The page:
Tuesday, September 29, 2015

What Shall We Talk About Today? - WLS/MWFLS Technology Days Discussion

On September 15th WLS/MWFLS hosted Technology Days at the Lomira QuadGraphics Community Library. Library staff from the area gathered to share and learn about how technology is implemented in libraries. The DPI had the wonderful opportunity to share some of what the division is currently working re technology in libraries:

The Children's Internet Protection Act (CIPA) states schools and libraries that want to receive support for internet access, internal connections, and basic maintenance services must certify that they are implementing measures to block or filter internet access to certain visual depictions. Now that there is more funding available in Category 2 (previously known as Priority 2), which requires sites to be CIPA compliant, in the E-rate program, the PLDT is evaluating CIPA again and what libraries would have to do to be compliant.
The requirements are:
  1. Internet safety policy publicly posted - most libraries have an internet policy listed on their website. 
  2. Public notice and hearing or meeting - this does not have to be a specific meeting, but can be incorporated into a meeting already scheduled and have an open comment period regarding this implementation. Note: make sure that documentation of this meeting is kept. 
  3. Technology protection measure - having technology that blocks or filters internet access to the best of the library's abilities. A person can be authorized to turn off the filter or block for an adult for legitimate research or lawful purpose. What is important to remember in terms of what needs to be filtered is what is the following: "The protection measures must block or filter Internet access to pictures that are: (a) obscene; (b) child pornography; or (c) harmful to minors (for computers that are accessed by minors)." Schools and libraries in the past ten years filter to be CIPA compliant, but were filtering beyond what was required. It is important to know what CIPA is stating to be filtered. 
Internet Computer and Wi-Fi Uses 2013 - 2014; wireless internet access increase 19 percent; public internet computer use decreases 9 percent
Internet Computer and Wi-Fi Uses 2013/2014
Internet Computer vs. Wireless
This has been mentioned before, but it's important enough to bring up again. Looking at the data that the DPI has, between 2013 and 2014 there is a decrease in public internet computer use and an increase in wireless internet access. DPI continues to look for good examples of wireless management systems, and on how data can be collected with every library in the state that has wireless access.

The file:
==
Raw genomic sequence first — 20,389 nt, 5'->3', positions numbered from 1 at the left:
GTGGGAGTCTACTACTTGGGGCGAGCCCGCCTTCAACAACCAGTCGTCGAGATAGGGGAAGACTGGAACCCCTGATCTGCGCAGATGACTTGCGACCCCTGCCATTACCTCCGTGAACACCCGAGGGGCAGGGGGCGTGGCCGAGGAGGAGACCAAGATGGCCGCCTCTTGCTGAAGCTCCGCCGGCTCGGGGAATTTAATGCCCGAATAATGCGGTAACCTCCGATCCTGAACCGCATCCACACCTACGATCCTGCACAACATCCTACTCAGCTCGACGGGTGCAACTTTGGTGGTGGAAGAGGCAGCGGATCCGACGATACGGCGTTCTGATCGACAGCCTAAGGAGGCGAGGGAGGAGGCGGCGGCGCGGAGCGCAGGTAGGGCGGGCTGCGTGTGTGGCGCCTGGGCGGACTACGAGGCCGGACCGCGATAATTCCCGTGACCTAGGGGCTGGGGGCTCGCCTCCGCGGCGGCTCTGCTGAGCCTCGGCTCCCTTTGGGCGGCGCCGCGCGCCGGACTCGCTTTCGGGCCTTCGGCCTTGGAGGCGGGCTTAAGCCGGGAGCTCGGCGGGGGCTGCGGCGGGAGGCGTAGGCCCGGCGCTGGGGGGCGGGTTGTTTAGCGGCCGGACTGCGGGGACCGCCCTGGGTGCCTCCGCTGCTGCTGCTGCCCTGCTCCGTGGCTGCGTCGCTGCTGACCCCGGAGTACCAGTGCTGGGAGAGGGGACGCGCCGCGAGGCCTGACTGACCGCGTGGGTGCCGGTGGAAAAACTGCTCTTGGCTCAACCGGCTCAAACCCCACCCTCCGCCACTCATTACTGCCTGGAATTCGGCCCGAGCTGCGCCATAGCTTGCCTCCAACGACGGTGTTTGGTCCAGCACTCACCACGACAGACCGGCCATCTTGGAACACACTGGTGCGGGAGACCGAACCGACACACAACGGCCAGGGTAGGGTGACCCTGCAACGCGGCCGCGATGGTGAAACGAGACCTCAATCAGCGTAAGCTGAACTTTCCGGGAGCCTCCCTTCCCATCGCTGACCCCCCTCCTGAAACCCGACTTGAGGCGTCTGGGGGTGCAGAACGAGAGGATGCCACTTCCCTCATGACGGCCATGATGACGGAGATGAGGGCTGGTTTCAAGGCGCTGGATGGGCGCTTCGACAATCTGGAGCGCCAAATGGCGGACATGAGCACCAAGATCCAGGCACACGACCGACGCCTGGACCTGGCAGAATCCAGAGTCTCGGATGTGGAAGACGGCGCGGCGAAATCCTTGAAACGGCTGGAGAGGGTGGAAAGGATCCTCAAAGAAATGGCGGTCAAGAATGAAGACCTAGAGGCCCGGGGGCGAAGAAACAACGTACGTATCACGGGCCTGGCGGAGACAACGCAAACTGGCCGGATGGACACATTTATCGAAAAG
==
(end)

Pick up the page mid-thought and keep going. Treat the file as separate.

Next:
"Dark" Data
Image of Dark Matter, Galaxy Cluster Abell 520 with text "Dark Data" on top
Dark Matter, Galaxy Cluster Abell 520
Are there types of data that libraries are not collecting that would show the types of services that libraries offer their communities? This is the question that the DPI will look at and analyze. The question to the library community is: What services does your library provide that is not being counted? 
**send your suggestions to Jamie McCanless, Library Data Coordinator**

Privacy concerns are discussed more and more in the library profession. As stated in a previous post, the current discussion is happening at the National Information Standards Organization (NISO) with a working group consisting of librarians, vendors, and publishers to talk about privacy concerns. The goal of these discussions is how to offer great library service and collect data that can improve these services without compromising the privacy of those the library serves. A report will be released soon that summarizes the discussion and offers a plan forward, and the DPI will look to see how the information that was gathered in the meetings might apply to Wisconsin libraries.

Privacy concerns must also be kept in mind when new and innovative services are introduced. Measure the Future, the "Google Analytics for the library building," tracks movement in the library building to show library staff how the community is using the building. Jason Griffey, founder of Measure the Future, is well aware of privacy concerns and has stated that the project believes patron privacy a big concern. The recording of movement is done using computer vision "blob detection," and no demographic information will be recorded.

Another project that wasn't discussed at Technology Days but was in the news recently regarding libraries and privacy is the Kilton Public Library and the Library Freedom Project. The Kilton Public Library is the first library to prototype the public library being a Tor relay site, with assistance from the Library Freedom Project. The project was questioned by some officials, but the library community and local community offered their support and the project, as of now, is still under way.

All the Rest
There were several other topics touched on during the discussion that have already been mentioned in the blog recently. More posts will be coming out about each of these topics in the near future:

The Challenge
It was touched on briefly in the "Dark Data" section that DPI is looking to get feedback from the Wisconsin library community. The challenge is for the library community to share what they believe their library is doing that is not being recorded, both in terms of data and stories. Every library in Wisconsin is doing amazing things with and for their community, and the DPI is looking to collect all of these different types of services so they can be shared to the libraries across the state. Please send any feedback to Jamie McCanless

Written by:
Ryan Claringbole, Public Library Development Team